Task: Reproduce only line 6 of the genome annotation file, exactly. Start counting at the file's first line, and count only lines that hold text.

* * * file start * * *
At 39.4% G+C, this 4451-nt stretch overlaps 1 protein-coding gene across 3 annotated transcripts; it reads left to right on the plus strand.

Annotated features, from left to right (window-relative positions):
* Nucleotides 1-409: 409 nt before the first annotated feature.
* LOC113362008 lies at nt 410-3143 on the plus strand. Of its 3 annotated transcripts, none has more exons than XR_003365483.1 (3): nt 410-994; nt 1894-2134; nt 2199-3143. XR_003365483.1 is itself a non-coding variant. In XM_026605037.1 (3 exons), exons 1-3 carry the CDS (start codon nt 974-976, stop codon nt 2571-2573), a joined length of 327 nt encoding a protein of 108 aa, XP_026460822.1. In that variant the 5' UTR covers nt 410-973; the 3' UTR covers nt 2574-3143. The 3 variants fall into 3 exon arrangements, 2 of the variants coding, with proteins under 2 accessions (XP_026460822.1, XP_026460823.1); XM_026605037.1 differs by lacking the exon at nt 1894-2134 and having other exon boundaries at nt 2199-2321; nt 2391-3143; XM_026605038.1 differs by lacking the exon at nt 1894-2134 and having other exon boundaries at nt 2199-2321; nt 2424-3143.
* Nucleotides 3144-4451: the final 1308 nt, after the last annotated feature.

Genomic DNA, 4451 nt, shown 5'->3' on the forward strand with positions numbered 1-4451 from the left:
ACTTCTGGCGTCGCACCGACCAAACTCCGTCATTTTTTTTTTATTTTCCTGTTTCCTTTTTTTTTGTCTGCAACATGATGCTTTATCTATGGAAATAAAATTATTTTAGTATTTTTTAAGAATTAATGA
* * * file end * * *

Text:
Genomic DNA, 4451 nt, shown 5'->3' on the forward strand with positions numbered 1-4451 from the left: